The huge and growing primary care needs of people with diabetes who have survived COVID-19

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The huge and growing burden of treatment needed for survivors of COVID-19 with diabetes in primary care is the subject of a special session on the infection at this year's Annual Meeting of the European Association for the Study of Diabetes (EASD), given by Professor Kamlesh Khunti of the Diabetes Research Centre, University of Leicester, UK.

He will discuss how, among the risk factors for COVID-19 mortality, type 2 diabetes has emerged as an important and common risk factor for COVID-19 related hospital admissions and mortality. Studies have also shown that hyperglycaemia abnormally high blood sugar) in people with type 2 diabetes is associated with worse outcomes.

"A public health crisis such as the COVID-19 pandemic poses both direct and indirect risks to people with due to disruptions in care," explains Prof Khunti. "These include reductions in routine care, access to emergencies, poor adherence to treatments and . Globally, diabetes has also been shown to be the most disrupted chronic condition during the pandemic. The pandemic has led to reductions in face-to-face consultations and reductions in routine screening of . This is likely to have increased the disproportionate impact of COVID-19 pandemic in socioeconomically deprived and ethnic minority populations."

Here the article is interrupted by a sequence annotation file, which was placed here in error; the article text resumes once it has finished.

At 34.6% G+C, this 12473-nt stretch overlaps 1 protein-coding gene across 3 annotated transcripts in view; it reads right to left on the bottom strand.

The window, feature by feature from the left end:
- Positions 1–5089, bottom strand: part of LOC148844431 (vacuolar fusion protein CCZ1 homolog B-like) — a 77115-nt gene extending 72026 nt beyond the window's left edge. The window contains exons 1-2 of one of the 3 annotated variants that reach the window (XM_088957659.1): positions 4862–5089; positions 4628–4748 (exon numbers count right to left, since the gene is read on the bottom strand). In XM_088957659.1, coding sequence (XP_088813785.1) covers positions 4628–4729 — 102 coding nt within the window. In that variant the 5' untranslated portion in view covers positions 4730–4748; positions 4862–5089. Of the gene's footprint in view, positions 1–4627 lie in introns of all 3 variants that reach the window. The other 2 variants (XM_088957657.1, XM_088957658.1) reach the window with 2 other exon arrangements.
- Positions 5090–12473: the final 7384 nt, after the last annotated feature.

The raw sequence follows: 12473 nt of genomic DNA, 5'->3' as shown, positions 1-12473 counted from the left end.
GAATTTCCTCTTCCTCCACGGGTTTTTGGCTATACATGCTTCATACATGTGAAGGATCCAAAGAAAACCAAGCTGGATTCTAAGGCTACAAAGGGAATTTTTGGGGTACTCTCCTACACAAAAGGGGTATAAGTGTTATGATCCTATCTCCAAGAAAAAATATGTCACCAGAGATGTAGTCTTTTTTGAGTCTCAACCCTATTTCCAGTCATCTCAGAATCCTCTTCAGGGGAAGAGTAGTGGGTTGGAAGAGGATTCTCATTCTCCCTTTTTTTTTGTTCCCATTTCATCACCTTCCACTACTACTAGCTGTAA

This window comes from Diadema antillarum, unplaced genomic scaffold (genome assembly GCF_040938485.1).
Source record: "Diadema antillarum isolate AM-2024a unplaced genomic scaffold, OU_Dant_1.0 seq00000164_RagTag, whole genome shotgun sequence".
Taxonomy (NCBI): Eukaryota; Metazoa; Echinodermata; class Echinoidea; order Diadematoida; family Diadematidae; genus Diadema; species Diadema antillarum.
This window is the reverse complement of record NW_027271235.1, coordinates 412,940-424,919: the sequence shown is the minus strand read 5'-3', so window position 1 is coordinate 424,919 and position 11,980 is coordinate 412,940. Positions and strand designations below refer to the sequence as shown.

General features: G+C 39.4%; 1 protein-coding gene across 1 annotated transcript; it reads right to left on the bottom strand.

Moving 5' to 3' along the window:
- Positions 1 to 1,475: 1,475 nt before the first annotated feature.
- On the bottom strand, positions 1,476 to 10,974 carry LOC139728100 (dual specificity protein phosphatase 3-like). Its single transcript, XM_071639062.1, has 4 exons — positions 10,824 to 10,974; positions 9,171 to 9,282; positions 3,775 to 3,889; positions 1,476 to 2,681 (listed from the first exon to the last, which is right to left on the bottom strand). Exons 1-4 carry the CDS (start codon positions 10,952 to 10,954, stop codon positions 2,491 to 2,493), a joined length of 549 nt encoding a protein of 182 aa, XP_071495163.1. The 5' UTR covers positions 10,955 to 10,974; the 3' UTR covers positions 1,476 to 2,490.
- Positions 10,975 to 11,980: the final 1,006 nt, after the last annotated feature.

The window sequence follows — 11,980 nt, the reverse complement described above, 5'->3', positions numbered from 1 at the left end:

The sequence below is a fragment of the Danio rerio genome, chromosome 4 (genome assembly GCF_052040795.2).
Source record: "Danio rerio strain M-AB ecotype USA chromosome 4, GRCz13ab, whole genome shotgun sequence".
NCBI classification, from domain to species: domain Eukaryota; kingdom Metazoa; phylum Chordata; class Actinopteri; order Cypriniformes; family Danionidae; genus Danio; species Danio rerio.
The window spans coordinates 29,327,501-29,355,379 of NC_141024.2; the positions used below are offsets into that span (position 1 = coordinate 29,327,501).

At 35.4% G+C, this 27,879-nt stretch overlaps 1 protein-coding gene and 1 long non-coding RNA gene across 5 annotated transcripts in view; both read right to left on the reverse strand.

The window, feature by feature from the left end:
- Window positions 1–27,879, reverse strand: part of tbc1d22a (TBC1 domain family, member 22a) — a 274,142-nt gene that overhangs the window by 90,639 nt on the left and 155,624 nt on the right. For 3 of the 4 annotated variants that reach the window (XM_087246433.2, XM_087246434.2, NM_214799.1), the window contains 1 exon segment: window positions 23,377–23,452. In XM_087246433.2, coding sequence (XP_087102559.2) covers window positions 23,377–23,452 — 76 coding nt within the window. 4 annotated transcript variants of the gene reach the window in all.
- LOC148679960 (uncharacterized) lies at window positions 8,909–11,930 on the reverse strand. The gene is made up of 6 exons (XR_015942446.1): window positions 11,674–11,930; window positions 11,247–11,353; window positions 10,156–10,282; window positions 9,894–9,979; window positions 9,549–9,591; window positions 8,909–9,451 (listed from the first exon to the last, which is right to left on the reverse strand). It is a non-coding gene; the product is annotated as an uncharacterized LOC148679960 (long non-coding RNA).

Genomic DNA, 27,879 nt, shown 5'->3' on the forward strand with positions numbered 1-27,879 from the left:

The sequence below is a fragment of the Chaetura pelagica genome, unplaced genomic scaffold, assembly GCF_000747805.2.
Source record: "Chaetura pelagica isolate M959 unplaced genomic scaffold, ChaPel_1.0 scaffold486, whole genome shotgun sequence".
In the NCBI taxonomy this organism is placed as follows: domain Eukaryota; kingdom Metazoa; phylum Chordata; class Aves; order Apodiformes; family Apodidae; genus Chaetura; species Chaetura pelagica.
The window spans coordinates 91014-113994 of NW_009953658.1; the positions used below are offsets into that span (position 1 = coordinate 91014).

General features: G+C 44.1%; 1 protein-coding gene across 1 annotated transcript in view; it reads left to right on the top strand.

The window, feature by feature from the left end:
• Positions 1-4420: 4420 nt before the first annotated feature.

He will say it is imperative that people with diabetes now get the routine care they need, including risk factor assessment and management and self-management education programmes including referral for psychological support where appropriate. "COVID-19 is also likely to have long term impact on people with diabetes and these patients need to be closely monitored in the short and medium term," he adds. "The risks of complications and mortality are high in people with diabetes admitted with COVID-19 following discharge and these patients will require a more intensive follow-up. Finally, it will be important to encourage COVID-19 vaccinations for all those with ."

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Citation: The huge and growing primary care needs of people with diabetes who have survived COVID-19 (2021, October 1) retrieved 7 October 2022 from
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